Children helping children or $20 and a Cinderella doll

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Jesus once used 5 loaves of bread and 2 fish to feed 5,000 people. I have $20 and a Cinderella doll- what will that do?

As the days slowly drag on while I wait for my departure (still 148 days away) the news of my upcoming adventure spreads, not quite like wild fire. Rather in a slow trickle people eventually hear the news. This past weekend was the first time I have been able to go home to Nebraska since making the decision to go to Haiti. It was refreshing.

As I have written about before I have received a whole slew of responses when people hear about my Haiti plans. Here in KC I am surrounded mostly with people that, in general, do not seem to understand why I would want to spend a year of my life helping other people in a country that would at best be uncomfortable. Why I would be willing to risk my job, health and (what everyone seems most concerned about) my cleanliness to serve others. I have had people tell me bluntly it was a stupid decision. I felt I was fighting the tide of public opinion that was waged against me.

Then I had an opportunity to go home.

Though my family is concerned about my safety and yes my job security as well, they support me. Going to my home church was like sucking in a deep breath when my lungs were burning for oxygen. It was relieving. And exciting. I did not have to explain to people why someone would risk everything to serve the needy. Or why writing a check wasn’t a good enough substitute for me. Instead people not only understood- they encouraged. They supported. They laughed, hugged and were emotional in talking with me about it. They built me up and promised to pray for me.

Then there are the children who wanted to help. They have never seen these kids I am going to serve. I am not even sure if they have seen pictures. They just know there are kids out there who are not as lucky as they are- and they wanted to help. Emilie and Evelynn (both 7 years old) went through their toys and donated boxes of barbies and babydolls. While I was there to pick up the boxes of stuff (ogling at Baby Ryan from afar) Emilie picked up her Cinderella doll and asked her mom if she could give it to me for the kids in Haiti. This Cinderella doll use to be her favorite. She could not come over to our house without it. Emilie just turned 7 and here she is giving up her favorite doll for some child she never met. Then there is Pyeper who wanted to give me money so badly that at 6 years old she is doing chores so she can pay off the $20 she donated to me. I am surrounded by adults who don’t get it but these children- they understand. They have given up their best for the least of these.

Emilie, Evelynn and Pyeper if you are reading this I want you to know how very proud I am of you all. Giving up toys and games and doing chores for quarters I am sure is not easy. You reminded me that little kids can make a big difference. You have shown me the love of Jesus you have way down in your heart. Thank you so much for caring about these kids.

I was having trouble remembering God would provide for this trip. But somehow $20 and a Cinderella doll given to me by children has restored my faith, not just in humanity but also in the provisions of God.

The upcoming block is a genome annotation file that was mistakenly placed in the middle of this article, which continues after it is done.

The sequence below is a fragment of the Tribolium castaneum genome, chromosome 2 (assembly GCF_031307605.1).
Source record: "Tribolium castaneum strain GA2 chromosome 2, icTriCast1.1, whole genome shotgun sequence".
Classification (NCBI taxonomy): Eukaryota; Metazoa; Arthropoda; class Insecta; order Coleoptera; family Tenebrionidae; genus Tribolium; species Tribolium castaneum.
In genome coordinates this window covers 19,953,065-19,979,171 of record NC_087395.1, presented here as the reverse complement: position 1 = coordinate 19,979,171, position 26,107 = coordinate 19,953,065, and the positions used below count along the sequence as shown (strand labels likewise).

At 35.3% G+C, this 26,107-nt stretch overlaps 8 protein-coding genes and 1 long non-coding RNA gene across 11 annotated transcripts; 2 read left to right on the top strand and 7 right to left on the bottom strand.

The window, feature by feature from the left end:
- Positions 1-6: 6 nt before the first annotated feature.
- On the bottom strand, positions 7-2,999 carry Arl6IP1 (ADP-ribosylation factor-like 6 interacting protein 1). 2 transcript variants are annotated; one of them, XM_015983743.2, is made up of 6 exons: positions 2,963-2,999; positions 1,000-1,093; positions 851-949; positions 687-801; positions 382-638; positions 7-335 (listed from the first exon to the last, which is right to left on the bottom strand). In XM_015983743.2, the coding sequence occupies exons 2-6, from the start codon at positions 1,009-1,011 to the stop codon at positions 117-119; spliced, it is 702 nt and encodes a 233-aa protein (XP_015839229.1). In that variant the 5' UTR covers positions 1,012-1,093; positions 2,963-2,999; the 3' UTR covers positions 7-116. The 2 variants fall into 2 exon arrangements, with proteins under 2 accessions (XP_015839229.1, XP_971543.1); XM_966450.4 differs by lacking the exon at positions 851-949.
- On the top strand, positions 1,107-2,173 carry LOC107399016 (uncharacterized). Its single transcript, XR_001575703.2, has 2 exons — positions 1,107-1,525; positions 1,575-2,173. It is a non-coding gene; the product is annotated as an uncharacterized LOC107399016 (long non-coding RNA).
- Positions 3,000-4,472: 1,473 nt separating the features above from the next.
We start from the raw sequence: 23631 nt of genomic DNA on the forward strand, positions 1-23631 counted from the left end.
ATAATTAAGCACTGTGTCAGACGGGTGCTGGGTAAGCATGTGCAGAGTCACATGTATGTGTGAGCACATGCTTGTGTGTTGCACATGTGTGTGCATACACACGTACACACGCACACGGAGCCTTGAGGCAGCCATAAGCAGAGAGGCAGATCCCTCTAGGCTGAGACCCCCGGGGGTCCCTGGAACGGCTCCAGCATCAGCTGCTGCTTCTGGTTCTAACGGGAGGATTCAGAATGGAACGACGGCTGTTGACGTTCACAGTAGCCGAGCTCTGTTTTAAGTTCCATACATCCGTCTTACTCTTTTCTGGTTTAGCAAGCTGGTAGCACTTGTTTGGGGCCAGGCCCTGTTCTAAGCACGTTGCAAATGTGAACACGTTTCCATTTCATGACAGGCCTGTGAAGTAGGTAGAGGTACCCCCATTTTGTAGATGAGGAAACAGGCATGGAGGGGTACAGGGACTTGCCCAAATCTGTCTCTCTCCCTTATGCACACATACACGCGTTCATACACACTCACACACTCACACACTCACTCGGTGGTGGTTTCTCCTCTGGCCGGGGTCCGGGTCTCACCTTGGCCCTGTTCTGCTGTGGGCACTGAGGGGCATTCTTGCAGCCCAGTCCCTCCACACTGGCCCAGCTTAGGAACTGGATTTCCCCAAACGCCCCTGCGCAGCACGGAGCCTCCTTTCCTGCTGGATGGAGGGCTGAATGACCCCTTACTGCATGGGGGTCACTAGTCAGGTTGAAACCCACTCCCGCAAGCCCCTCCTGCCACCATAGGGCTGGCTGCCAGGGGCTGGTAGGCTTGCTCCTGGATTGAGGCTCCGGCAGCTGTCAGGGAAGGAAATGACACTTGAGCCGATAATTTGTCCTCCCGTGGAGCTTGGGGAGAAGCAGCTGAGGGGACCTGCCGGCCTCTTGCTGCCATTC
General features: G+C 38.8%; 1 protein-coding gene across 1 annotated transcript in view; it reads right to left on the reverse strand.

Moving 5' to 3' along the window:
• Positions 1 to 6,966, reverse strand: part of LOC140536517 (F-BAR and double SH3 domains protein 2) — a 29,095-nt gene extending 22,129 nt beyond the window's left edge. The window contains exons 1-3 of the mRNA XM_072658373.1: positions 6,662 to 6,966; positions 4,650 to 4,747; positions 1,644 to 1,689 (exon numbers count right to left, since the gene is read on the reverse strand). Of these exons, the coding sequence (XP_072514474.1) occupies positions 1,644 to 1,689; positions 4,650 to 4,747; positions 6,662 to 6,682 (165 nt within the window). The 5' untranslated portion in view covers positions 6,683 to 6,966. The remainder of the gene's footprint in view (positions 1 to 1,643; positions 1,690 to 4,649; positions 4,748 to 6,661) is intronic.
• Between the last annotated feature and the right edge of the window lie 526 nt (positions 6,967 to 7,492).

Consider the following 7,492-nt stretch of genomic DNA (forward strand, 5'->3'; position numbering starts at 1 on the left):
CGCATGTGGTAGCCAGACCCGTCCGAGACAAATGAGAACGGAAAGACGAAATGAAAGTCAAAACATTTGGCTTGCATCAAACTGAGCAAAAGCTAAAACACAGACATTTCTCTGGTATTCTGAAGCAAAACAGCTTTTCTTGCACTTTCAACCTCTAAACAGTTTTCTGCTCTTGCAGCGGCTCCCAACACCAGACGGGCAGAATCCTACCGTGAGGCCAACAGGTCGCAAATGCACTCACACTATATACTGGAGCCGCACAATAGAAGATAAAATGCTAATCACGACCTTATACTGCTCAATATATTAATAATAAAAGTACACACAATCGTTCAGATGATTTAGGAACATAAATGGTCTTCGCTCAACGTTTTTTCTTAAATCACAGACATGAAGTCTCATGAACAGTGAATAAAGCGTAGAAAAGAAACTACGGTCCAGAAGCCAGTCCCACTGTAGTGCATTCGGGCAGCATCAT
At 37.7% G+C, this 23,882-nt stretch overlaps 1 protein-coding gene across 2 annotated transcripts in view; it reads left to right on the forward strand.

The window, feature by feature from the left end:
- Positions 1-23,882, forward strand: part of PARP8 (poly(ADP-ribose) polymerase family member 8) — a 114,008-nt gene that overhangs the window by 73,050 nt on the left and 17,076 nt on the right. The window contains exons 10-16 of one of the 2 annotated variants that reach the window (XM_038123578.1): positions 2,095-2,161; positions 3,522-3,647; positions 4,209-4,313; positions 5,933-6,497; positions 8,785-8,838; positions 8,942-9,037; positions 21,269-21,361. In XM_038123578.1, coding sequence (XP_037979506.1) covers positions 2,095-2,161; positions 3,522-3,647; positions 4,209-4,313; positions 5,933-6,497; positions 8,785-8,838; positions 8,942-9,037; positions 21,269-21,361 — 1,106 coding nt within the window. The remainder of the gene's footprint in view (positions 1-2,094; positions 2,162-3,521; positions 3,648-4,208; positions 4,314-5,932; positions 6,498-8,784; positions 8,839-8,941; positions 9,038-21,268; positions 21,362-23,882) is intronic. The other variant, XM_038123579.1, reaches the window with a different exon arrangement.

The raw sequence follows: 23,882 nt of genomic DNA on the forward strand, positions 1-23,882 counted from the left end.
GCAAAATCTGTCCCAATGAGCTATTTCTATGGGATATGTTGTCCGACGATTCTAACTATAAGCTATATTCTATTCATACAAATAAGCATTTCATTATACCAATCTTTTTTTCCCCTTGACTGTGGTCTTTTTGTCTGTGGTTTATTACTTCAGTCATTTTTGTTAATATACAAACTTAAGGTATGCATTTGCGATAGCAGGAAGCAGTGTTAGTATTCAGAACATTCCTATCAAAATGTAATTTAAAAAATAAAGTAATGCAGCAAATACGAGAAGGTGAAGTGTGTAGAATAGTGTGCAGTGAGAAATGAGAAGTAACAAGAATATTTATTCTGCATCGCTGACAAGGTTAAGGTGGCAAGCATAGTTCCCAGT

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3 responses »

  1. It is so true here in Haiti, as well. Kids just get it. The other day we were in a home where the child has some severe mental set backs. We gave his mom a bag of warm bread, which she immediately tore off a piece and gave to her son, who had been gnawing on a stick , the kid took a bite and broke off a piece and gave it to a little girl standing in the doorway.
    these people don’t even own a bed.
    maybe a scrap of clothing each.
    and they share.
    so often I wonder who is teaching who here.

    so glad you are coming!
    mama k.

    • I saw the same thing during the feeding program. These kids scarfing down a bowl of rice and beans would not only share with the neighbor who did not get any that day- they would also take their last handful and run out of the school with it so they could give it to an older sibling or friend who did not make it into the feeding program that day. That was one of the most moving things I saw while there. Generous spirits are born young.

      So glad to be coming!!

  2. Amazing to hear the stories of kids sharing what very little food they have as I STRUGGLE to get my daycare kids to eat delicious cereal. Where they can have as much of it as they’d like but they’d rather wait until later because they’re too busy playing or it’s not their favorite kind. Knowing there is so much food that it’ll never run out so no worries if they don’t eat right now is what they think. As my son runs out the door for work choosing not to eat because I made something that he doesn’t care for too much so he’ll just grab something else later. I can’t say as I’m any better. Very often when I’m offered food I’ll find myself evaluating whether it’s “worth the calories” for me or not because I don’t want to get too fat. I’m sure that’s never been a concern of soooo many starving people in our world. I think the media & television stations should focus less on the ridiculous programing they so often have on & show much, much more of the reality of how life is for so many struggling people around the world. Now there is a good reality show for us. Keep it in the forefront of our minds. Maybe more of us would do more about the problem. Show it everyday.I admire all of you who do prioritize this problem & do what you can to help.

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